From under a layer of gauzy, lo-fi production, Jae is able to conjure the off-kilter beats and ethereal voicings characteristic of a mature producer. A track like "Police Ball State Disco" might induce trances with its 7/8, world-music feel. On "Money Huggers," Jae samples the theme to "Shaft," but eschews extensive drum programming in favor of the original simple hi-hat slowed-down-a -few beats-per-minute. The result pays homage to wah-wah-driven funk, but the minimalism of the beat gives the track a more modern feel. The diversity of influences in Jae's work speaks not only to his appetite for various genres of music, characteristic of any producer worth his salt, but also to a personal history forged primarily outside of hip-hop. Jae's musical philosophy is drawn from many sources. He is the rare young emcee who channels jazz improvisation into delivering rhymes. "It's all about timing," he says. "Space is important. I try to do it like a trumpeter playing a solo."

When Jae brings social commentary into his work, the thoughtfulness with which he does it is unusual. "Rappers try to romanticize the hood," Jae says, so the task is to find a way to critique while staying true to one's own conception of one's home. On the FlyLo-produced anthem "Jackson Park," instead of outsized proclamations about his native South Side, Jae opts for understatement and a critical message about his home. The song, which opens, "Mr. Mayor don't care," isn't meant to describe an overtly political stance. "I didn't want to hate on anyone," Jae says. "It's just, there aren't a lot of good vibes on the South Side, you know? I'm not out to make political statements. I just want to stay rooted in what's going on around me."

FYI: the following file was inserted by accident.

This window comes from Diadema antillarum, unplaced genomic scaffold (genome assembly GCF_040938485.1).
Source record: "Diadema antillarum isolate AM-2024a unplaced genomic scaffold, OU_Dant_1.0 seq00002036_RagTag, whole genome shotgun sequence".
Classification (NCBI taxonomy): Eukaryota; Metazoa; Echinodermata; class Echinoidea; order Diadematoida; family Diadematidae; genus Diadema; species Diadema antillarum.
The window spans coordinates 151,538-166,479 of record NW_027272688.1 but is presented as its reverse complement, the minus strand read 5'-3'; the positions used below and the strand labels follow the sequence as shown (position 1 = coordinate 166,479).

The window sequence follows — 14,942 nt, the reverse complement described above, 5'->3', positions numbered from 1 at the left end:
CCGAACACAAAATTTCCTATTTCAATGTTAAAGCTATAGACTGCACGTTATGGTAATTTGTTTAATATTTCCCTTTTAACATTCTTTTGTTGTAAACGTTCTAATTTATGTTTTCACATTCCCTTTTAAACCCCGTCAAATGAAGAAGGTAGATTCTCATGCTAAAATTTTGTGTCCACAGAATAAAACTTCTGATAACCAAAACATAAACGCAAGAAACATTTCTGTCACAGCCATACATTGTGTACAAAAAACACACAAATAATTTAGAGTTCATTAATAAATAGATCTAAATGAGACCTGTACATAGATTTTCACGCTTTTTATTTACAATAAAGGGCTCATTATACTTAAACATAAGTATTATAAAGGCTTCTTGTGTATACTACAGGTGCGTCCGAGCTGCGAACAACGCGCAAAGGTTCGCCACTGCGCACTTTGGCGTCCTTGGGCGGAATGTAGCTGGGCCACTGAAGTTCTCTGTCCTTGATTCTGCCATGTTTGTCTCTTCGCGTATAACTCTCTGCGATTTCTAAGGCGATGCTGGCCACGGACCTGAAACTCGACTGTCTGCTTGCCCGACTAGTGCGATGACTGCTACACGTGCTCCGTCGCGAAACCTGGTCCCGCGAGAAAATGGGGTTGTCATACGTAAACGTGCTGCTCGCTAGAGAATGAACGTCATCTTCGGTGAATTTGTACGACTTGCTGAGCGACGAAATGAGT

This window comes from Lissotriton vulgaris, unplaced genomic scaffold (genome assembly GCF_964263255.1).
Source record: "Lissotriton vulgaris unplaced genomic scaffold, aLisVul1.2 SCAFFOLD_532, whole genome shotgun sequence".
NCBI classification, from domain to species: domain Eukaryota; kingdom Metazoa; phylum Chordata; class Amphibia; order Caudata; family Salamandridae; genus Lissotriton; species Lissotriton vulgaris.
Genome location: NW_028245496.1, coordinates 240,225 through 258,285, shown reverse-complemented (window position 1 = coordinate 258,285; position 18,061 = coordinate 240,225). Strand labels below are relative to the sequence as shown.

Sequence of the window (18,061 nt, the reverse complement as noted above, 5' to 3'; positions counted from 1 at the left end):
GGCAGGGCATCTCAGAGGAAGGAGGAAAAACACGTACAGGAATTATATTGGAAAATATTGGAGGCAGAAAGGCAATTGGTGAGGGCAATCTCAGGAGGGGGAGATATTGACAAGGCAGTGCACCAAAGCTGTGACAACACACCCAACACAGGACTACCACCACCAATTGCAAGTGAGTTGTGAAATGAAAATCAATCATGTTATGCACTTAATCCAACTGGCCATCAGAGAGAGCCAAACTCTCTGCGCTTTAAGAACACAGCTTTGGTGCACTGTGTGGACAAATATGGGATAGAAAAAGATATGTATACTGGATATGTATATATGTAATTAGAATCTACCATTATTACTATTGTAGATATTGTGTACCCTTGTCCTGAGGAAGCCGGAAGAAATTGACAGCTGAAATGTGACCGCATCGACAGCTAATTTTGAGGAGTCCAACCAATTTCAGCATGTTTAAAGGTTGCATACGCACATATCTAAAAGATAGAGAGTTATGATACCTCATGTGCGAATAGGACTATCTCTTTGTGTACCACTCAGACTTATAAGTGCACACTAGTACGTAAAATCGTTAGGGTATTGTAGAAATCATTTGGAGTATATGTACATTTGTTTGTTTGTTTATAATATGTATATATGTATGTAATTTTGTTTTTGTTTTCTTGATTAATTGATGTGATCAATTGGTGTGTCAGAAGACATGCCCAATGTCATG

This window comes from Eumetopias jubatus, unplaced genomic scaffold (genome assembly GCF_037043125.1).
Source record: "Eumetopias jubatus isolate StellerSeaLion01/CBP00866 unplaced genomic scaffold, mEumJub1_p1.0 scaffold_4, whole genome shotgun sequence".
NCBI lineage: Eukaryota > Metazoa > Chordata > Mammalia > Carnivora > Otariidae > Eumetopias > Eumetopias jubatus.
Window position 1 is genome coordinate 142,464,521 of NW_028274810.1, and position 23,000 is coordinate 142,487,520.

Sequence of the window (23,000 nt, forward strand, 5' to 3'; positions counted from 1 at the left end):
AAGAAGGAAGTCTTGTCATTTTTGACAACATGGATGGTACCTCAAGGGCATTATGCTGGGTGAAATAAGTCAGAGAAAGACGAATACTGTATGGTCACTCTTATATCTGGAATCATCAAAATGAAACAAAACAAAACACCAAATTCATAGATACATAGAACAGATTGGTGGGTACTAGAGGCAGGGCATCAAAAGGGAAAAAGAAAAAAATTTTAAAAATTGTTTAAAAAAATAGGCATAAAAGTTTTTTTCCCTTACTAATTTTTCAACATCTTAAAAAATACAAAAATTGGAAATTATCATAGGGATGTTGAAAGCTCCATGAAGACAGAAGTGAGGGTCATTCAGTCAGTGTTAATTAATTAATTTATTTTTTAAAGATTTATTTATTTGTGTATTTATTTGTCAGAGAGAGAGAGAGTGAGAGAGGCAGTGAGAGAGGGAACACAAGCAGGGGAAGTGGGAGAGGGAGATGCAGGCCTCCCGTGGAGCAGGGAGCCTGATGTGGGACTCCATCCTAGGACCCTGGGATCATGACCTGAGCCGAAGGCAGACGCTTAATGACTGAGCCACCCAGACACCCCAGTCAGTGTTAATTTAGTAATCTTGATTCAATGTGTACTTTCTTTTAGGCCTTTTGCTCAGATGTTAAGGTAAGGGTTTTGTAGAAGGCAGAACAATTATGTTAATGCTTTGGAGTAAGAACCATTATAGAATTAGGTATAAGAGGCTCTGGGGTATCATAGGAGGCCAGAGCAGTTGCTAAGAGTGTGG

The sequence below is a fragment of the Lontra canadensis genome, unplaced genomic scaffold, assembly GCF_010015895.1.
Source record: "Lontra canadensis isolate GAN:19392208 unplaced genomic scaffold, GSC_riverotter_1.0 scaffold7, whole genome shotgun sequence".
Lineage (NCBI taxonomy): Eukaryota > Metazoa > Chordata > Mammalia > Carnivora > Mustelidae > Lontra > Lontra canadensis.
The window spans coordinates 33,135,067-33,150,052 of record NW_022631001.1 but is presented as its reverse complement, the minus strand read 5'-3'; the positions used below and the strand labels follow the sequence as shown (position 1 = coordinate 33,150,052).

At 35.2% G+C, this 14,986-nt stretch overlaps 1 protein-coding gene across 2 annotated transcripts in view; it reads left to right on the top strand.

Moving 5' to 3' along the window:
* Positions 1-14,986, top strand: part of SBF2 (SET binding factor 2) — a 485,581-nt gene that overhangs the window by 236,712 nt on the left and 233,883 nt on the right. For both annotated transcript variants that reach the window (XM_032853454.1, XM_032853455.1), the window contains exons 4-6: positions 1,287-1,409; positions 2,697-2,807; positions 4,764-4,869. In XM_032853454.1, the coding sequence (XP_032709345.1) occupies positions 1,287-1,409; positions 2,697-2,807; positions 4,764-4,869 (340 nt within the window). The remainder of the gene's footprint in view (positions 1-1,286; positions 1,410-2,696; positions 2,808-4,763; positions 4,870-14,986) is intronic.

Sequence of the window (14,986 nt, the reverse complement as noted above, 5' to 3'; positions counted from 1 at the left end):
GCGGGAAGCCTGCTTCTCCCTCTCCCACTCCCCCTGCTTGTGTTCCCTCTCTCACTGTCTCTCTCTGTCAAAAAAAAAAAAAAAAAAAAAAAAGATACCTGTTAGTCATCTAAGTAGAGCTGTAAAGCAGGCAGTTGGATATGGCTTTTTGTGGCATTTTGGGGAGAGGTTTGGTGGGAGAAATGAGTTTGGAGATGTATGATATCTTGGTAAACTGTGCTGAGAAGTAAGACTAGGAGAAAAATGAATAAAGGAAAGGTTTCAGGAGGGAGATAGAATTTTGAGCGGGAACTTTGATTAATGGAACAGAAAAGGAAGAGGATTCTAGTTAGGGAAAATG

All of this is, of course, in the service of a single goal, Jae says: "At the end of the day, I want to make music that's dope." An ability to manipulate synthesizer and drum tracks into dark, airy atmosphere; a voice that's all his own, understated despite his qyouth—it's all there, and it's landed him on the brink of fame. When asked if the sudden success has gone to his head or made him at least want to quit his day job at a Bridgeport café, he comes across as both confident and humble: "Until the day Jeremiah Jae has a billion hits, I'm not going to care."
Djouls

Djouls